What are your thoughts on the likely timeline for the deployment of 5G in India?

Deployment will start only after the spectrum auctions for 5G. The reality is that the pricing of spectrum in India is the highest in the world. There is no way that telcos are going to be able to put more money into 5G spectrum after the recently concluded 4G auction.

To my mind, 5G deployment will happen in a more limited way in the cities starting next year. It is only when either the regulator and/or the Digital Communications Commission (formerly the Telecom Commission) reduces the cost of spectrum, or ARPUs have risen to such a level that operators can afford to deploy much more spectrum, that you can start seeing serious growth of 5G – maybe in the three to five years.

What does this mean for towercos in terms of challenges and opportunities?

It gives us breathing space to cope with the infrastructure gap that exists today for 4G and 4.5G. Like I said, we would need an investment of Rs 500 billion-Rs 700 billion to build a good world-class 4G network. Towercos can use a significant part of that investment to build the required infrastructure in the next two or three years, following which the incremental investments for cloud, edge data, etc. will be much lower.

What are your thoughts on the changes that have taken place in the towerco industry structure in terms of mergers, etc.? What will be the impact of these changes?

Today, the telecom industry has four operators in the mobile space, three large towercos, and a couple of smaller ones. The move from operator-owned towers to independently owned towers is a positive one for the industry as a whole. With Jio’s towers in Brookfield’s hands, and the Indus-Infratel merger, we will have three large players that are driven to provide neutral host services on an arm’s-length basis, as opposed to being driven by the needs of a particular owner-operator. This is a healthy development for the country in the long run.

What, in your view, are the most critical unresolved policy and regulatory issues?

The biggest unresolved policy issue impeding towercos from becoming digital infrastructure providers is the change needed in IP-1 registration. Currently, it limits us to being purely passive infrastructure providers. A broadening of the IP-1 permit would make it more or less agnostic to towercos providing any kind of service to a licensed operator. Our customers also face serious issues such as the high level of taxation. These need to be addressed for the overall health of the industry.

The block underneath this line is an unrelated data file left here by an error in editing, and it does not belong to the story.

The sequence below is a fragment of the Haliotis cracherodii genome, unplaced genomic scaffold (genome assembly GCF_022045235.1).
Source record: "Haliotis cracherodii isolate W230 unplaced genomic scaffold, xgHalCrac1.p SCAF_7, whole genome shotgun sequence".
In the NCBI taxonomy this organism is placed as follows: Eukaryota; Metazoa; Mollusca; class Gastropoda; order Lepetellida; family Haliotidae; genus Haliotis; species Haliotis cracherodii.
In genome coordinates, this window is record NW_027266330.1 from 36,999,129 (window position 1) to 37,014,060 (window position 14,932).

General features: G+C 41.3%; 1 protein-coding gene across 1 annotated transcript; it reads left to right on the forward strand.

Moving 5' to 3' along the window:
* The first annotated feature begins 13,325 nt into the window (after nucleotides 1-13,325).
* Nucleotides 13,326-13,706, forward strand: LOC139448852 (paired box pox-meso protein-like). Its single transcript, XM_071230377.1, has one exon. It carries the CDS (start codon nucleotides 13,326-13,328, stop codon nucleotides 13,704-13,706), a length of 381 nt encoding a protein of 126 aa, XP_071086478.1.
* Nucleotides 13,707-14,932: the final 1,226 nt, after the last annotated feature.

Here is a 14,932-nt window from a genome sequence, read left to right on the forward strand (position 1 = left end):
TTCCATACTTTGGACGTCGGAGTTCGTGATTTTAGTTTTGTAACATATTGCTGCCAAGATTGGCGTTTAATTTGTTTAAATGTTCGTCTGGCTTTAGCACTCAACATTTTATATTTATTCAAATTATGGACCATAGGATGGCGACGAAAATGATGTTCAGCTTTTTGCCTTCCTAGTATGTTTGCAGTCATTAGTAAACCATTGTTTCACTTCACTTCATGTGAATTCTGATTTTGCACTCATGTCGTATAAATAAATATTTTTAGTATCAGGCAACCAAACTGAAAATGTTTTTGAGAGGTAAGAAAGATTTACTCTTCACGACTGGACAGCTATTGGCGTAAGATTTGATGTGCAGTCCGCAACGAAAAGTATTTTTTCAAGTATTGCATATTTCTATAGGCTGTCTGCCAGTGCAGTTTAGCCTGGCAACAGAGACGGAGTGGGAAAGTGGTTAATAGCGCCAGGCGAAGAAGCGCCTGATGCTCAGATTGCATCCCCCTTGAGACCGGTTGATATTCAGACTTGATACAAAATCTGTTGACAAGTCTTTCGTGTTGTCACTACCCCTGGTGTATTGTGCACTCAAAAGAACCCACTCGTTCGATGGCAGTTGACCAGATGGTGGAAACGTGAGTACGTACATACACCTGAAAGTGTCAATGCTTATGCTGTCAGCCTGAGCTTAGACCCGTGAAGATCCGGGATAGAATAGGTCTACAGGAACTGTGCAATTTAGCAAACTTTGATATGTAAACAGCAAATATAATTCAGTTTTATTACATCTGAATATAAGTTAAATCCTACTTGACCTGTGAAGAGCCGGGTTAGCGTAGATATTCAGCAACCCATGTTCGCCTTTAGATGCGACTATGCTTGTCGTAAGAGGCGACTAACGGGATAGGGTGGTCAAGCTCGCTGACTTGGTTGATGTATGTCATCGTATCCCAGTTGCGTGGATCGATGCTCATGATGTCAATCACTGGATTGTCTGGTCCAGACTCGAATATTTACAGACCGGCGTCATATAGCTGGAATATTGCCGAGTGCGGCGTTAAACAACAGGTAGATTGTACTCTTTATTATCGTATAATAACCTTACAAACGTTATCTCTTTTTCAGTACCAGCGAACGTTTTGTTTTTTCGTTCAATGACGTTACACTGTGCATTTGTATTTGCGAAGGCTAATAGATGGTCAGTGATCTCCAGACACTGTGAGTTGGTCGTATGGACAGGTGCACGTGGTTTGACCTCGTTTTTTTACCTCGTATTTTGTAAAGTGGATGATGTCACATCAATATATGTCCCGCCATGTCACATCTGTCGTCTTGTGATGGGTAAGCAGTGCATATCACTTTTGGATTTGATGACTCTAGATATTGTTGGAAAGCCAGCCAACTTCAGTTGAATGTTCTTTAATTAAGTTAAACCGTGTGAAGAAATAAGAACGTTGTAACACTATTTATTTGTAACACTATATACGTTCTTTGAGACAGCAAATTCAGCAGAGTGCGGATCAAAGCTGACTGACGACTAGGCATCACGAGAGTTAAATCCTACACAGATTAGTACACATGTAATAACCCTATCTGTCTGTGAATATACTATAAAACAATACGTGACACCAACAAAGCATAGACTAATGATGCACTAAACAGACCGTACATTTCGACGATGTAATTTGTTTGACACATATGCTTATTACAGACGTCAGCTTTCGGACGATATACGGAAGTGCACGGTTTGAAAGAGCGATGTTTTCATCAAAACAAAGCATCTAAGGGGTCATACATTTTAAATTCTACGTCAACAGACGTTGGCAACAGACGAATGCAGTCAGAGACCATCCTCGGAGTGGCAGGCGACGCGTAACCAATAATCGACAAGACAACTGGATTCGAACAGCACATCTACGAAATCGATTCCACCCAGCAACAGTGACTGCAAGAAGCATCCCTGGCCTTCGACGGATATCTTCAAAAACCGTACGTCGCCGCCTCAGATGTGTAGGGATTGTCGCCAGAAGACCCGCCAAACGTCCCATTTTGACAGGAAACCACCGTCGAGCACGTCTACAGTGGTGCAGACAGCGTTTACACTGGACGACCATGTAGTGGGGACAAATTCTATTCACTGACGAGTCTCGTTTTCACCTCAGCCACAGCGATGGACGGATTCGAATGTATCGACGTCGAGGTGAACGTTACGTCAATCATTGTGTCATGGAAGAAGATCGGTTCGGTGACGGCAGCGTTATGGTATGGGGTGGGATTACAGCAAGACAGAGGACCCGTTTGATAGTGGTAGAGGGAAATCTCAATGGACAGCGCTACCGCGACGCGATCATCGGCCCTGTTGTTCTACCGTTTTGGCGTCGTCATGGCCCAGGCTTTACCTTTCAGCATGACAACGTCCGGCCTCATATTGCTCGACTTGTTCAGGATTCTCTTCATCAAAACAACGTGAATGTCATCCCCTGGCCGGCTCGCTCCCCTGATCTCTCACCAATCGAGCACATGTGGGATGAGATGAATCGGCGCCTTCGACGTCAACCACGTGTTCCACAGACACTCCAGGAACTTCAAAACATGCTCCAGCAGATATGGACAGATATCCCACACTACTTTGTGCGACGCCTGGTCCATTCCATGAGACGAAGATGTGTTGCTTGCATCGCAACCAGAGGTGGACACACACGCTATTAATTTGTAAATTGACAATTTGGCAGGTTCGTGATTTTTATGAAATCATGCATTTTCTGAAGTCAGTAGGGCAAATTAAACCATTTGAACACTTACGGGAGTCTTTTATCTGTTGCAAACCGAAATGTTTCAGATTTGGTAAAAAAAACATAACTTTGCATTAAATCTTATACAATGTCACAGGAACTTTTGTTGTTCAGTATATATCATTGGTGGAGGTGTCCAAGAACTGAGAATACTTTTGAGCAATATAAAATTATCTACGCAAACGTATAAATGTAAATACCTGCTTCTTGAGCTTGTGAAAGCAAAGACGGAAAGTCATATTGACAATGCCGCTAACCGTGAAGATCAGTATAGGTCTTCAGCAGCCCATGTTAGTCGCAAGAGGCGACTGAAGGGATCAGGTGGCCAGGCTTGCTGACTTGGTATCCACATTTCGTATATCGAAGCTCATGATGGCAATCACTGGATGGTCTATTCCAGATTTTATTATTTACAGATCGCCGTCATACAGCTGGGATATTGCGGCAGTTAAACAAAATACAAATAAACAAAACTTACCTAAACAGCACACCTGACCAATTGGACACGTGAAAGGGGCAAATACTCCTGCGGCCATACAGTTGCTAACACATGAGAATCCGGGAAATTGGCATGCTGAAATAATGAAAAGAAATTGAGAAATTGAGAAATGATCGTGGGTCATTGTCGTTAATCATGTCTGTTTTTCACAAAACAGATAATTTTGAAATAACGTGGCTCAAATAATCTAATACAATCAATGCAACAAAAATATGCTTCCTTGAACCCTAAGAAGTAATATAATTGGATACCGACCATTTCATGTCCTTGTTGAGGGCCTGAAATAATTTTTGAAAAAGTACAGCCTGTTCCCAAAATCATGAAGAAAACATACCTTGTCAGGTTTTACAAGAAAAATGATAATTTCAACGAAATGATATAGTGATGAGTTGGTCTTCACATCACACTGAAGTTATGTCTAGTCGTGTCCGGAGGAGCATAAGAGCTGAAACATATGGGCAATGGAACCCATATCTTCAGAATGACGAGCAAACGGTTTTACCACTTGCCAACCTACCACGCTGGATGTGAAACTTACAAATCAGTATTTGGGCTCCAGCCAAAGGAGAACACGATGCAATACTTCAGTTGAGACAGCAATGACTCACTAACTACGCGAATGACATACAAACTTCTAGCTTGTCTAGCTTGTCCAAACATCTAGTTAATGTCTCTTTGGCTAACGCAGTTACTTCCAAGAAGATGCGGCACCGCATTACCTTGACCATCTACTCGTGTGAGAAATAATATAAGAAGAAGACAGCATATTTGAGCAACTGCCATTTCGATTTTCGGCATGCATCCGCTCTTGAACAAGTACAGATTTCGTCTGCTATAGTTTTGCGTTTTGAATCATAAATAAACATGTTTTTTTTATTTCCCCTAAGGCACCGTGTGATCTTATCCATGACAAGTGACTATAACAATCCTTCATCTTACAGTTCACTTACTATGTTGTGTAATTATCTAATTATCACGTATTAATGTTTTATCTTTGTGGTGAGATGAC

Has the right-of-way situation improved?

We have received tremendous help from the Department of Telecommunications (DoT) in working with states and circles to implement the right-of-way policy. A significant number of states (about two-thirds) have implemented the central guidelines laid down by DoT. But the issue is actually in implementing those policies at the municipal level. We have an endless number of instances where a municipality, regardless of the state guidelines and the state policy, follows its own norms on what it charges, where and how it permits, and the time frame it takes. This continues to significantly add to the time taken in the deployment of infrastructure and leads to completely erratic cost structures.

Are you more optimistic about the sector today versus a year ago, or less? And why?

I am definitely much more optimistic about the sector today than I was a year ago. I think we have good times ahead of us over a three- to five-year time frame. Just the fact that mobile data on a handheld device is being seen practically as a right of every citizen is encouraging because, once it is seen as a right, all political forces will need to align to make it available. In the process, various impediments that the industry faces will be addressed.